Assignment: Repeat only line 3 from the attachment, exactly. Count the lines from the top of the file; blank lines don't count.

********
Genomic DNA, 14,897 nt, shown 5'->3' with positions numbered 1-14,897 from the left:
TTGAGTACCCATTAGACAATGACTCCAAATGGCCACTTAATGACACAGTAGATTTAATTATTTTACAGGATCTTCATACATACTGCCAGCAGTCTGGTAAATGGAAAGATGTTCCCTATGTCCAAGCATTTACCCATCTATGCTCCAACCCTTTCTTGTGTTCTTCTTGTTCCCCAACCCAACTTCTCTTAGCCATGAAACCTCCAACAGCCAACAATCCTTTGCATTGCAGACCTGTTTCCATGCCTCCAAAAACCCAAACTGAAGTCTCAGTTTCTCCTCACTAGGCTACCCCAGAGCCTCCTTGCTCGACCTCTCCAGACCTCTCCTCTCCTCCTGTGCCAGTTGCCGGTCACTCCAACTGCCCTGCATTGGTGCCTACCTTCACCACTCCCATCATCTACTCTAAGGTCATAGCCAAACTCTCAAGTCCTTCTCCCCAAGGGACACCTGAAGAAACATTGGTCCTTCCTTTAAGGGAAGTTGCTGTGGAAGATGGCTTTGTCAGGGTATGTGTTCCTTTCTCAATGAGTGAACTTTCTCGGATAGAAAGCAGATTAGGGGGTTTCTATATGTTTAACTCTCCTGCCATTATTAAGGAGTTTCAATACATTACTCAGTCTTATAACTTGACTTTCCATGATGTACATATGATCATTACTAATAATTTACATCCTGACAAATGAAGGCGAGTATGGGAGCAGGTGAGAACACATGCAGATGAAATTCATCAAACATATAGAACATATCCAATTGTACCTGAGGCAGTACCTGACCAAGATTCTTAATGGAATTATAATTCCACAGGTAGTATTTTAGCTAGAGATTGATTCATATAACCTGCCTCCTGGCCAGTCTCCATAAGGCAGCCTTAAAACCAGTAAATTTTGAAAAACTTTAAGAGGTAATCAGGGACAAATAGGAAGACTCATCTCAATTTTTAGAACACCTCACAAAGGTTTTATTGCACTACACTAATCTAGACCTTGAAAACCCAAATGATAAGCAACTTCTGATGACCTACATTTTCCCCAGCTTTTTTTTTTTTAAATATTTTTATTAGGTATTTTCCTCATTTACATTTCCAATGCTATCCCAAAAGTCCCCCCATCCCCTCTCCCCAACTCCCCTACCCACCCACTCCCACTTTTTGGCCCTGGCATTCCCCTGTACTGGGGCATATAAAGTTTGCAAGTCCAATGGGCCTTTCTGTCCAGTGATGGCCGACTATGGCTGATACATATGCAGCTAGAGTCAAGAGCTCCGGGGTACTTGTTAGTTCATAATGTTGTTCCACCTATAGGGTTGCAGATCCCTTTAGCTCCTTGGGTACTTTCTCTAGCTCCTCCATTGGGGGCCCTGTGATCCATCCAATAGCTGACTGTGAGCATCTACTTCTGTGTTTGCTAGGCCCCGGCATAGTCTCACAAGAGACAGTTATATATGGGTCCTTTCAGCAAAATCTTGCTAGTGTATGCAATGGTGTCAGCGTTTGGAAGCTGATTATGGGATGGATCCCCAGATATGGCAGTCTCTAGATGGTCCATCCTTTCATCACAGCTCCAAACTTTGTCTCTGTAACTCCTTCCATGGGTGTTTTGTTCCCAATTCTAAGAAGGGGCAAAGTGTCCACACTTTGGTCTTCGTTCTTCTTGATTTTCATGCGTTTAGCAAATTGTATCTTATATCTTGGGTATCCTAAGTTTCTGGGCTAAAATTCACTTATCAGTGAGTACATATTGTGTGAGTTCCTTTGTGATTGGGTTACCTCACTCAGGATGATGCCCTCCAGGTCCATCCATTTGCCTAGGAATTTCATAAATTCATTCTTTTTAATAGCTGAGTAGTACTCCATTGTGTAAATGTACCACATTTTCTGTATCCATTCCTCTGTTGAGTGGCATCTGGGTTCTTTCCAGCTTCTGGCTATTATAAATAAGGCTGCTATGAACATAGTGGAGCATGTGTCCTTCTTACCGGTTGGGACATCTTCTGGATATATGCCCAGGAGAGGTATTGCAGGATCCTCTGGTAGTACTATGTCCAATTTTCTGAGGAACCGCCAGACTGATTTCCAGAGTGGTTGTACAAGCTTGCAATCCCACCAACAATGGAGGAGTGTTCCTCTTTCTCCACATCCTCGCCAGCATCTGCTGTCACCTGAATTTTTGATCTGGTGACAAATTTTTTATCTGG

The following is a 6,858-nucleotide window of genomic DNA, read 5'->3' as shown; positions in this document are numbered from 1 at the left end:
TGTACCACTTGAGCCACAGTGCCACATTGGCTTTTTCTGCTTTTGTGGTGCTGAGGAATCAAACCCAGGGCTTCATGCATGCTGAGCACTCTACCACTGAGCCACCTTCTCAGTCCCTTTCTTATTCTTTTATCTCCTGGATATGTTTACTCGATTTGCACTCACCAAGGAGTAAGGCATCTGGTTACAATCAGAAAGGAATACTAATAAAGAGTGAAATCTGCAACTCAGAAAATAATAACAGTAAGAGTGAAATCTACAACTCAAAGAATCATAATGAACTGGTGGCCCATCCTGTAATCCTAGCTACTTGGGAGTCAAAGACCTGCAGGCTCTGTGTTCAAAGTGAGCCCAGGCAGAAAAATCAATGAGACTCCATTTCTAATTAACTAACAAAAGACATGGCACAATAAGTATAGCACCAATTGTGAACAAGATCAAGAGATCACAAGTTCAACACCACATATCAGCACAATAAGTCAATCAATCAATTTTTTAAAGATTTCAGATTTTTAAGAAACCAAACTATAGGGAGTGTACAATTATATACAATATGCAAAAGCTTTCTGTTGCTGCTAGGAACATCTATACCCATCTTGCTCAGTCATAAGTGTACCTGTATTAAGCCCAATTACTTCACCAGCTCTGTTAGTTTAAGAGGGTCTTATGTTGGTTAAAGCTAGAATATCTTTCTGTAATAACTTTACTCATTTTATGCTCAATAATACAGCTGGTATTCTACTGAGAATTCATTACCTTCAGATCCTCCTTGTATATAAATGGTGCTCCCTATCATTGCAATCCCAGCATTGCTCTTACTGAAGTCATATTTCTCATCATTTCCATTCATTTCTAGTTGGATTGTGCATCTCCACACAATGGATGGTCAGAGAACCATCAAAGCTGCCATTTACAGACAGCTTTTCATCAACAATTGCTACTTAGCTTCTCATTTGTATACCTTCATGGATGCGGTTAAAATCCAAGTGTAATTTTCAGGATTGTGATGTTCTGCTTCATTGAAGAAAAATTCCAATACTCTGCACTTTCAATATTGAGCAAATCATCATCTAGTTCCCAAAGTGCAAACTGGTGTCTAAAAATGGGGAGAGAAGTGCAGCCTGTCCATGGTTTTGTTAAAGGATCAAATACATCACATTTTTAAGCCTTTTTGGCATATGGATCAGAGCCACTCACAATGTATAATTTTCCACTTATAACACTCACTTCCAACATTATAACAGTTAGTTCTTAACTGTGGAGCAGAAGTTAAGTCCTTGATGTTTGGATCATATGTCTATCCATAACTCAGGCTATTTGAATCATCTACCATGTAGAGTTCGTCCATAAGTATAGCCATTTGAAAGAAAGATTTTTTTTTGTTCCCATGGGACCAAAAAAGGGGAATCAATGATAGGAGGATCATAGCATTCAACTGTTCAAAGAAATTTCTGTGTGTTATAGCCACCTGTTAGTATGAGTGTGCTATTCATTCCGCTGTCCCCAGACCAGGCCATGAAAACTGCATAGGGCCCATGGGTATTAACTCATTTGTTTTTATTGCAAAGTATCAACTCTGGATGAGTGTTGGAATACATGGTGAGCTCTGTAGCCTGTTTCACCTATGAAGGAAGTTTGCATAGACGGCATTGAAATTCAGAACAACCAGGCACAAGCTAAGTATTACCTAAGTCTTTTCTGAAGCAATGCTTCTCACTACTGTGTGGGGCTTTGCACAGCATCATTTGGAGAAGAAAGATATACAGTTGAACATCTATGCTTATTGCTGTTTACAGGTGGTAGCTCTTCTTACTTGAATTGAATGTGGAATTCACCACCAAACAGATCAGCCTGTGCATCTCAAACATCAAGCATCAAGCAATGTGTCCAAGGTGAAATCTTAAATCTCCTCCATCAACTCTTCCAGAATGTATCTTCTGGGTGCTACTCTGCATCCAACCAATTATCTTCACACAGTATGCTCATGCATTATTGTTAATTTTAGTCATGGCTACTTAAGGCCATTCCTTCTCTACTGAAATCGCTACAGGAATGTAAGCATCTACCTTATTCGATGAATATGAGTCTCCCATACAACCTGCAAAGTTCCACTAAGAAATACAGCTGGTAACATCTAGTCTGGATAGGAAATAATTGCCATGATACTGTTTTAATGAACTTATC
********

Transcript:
The following is a 6,858-nucleotide window of genomic DNA, read 5'->3' as shown; positions in this document are numbered from 1 at the left end: